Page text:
Praying for the inspiration of the Holy Spirit and for unity in being witnesses of the faith, Archbishop Mitchell T. Rozanski asked for God’s guidance as Catholics seek to make All Things New in the Archdiocese of St. Louis.
The archbishop led a Mass of Unity Dec. 3 the Cathedral Basilica of Saint Louis, which was promoted as opportunity to pray as one Catholic community for the future of the archdiocese as it undergoes the All Things New pastoral planning initiative. A special invitation was extended to key parish leaders and those who facilitated more than 350 All Things New parish listening sessions in October and November.
Reflecting on the readings for the Mass (Isaiah 30:18-21; 23, 26 and Matthew 9:35-10:1, 5a, 6-8) and the feast of St. Francis Xavier, the archbishop said that the expectation of the Lord’s coming can help all of us to focus on the unity of faith that we have in following Christ.
“In our own situation today, we find ourselves longing for days that are past, for they seemed idyllic, but yet we know how much has changed over these decades,” he said. “A rampant secularization, individualism and loss of belief in institutions have deeply affected our Church to the point where the fastest growing demographic of people are the 'nones,'” those who do not embrace faith in their lives.
As the Church continues the All Things New process, Archbishop Rozanski called everyone to unite in living the Gospel to the fullest and to make a commitment to sharing the Good News with others.
Having served as a facilitator at several listening sessions in rural areas and in St. Louis City, Jeff Schulenberg said he came away from the experience with a broader perspective of the hopes and fears of Catholics across the archdiocese as they move through All Things New.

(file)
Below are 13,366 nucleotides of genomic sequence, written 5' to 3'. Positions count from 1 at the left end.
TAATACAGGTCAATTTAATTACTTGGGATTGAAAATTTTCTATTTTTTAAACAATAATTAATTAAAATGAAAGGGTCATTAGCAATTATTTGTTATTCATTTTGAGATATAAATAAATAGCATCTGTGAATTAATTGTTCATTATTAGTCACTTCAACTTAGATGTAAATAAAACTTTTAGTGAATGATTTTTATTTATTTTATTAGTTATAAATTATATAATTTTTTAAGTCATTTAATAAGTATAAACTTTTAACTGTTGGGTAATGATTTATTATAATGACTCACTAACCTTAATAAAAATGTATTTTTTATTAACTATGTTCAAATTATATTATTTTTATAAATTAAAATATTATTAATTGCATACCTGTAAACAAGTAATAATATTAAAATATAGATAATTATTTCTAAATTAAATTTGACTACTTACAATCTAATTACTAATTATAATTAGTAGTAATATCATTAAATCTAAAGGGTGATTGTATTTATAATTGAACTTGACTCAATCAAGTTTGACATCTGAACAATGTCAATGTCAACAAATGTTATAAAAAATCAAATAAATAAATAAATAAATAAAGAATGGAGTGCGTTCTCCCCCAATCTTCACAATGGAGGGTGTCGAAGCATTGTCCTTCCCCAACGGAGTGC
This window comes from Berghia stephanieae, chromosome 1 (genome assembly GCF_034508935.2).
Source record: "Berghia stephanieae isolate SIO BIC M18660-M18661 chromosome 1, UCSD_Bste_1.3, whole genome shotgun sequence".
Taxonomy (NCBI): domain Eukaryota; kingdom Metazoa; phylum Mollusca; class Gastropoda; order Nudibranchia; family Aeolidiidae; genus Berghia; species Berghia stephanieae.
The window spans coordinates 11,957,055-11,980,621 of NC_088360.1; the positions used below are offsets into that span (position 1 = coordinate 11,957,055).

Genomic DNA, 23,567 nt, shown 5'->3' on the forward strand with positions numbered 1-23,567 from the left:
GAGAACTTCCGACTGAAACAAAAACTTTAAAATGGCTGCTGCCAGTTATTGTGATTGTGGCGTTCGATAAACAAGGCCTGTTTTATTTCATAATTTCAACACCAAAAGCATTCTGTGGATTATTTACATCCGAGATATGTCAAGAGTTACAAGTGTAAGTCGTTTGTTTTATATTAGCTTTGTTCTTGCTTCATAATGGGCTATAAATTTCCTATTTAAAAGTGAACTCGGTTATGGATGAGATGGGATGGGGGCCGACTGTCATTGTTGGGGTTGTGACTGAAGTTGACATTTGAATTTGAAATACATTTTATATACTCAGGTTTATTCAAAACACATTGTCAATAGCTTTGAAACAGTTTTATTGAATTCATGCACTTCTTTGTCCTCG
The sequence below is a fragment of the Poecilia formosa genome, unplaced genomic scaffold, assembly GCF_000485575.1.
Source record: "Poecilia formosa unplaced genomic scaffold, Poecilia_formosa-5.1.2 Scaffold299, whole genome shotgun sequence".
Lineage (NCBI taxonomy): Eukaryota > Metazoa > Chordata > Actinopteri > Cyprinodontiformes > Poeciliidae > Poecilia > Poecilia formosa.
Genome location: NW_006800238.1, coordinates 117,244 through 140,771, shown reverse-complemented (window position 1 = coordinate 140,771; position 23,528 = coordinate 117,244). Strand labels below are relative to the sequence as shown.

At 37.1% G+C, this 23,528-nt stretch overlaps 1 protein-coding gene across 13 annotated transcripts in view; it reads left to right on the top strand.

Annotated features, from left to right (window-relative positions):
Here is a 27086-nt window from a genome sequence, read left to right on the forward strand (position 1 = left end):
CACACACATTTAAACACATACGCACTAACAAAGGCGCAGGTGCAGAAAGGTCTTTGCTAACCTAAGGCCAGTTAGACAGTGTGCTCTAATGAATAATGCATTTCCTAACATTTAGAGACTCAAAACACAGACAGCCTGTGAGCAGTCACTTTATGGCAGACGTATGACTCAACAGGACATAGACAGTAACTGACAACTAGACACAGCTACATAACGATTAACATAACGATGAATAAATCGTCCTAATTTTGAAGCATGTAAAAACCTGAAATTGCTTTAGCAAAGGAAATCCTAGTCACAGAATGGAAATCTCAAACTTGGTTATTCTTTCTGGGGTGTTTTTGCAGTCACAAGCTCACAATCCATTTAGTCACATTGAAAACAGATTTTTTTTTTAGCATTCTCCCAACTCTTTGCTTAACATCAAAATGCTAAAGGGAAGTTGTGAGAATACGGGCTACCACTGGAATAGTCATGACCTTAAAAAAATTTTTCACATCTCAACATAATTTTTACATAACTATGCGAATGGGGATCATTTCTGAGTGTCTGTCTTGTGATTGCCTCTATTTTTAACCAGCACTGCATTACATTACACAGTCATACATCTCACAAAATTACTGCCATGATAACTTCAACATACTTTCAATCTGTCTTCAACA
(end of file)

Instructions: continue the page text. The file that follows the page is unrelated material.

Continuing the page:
“For me, it comes down to humbling ourselves and look to the Holy Spirit to look forward to what is coming, and how we can best support our new parish communities,” he said.
Schulenberg has been a member of Sacred Heart Parish in Valley Park for more than three decades. His involvement in ministries, retreats, youth sports and other activities weren’t just to build up his parish, but ultimately to strengthen the Body of Christ, he said.
“We happened to be at Sacred Heart, but we hope the work that we did, and lives we hoped we touched, would allow the Holy Spirit to carry it to a different place,” Schulenberg said. “To think it can only be right if it stays at Sacred Heart is not a complete picture of the Gospel. We are gathered and then sent to preach and live the Gospel.”
Father Scott Jones, who joined nearly two dozen other priests in concelebrating the Mass of Unity, has been having conversations with his flock at Sts. Teresa and Bridget Parish in north St. Louis and writing reflections on All Things New in the parish bulletin
and Dear Father column
in the Review.
At a Lenten parish day of recollection earlier this year, attendees reflected on the third line of the All Things New prayer: “Help us be totally free to follow wherever you lead us, totally generous to be good stewards of your many gifts, and totally passionate to suffer all in order to be more closely united to you.”
They connected the line with St. Ignatius of Loyola’s “First Principle and Foundation,” in which he stated that if we’re serious about doing God’s will, we must achieve a kind of holy detachment: “We should not fix our desires on health or sickness, wealth or poverty, success or failure, a long life or a short one … our only desire and our one choice should be this: I want and I choose what better leads to God’s deepening his life in me.”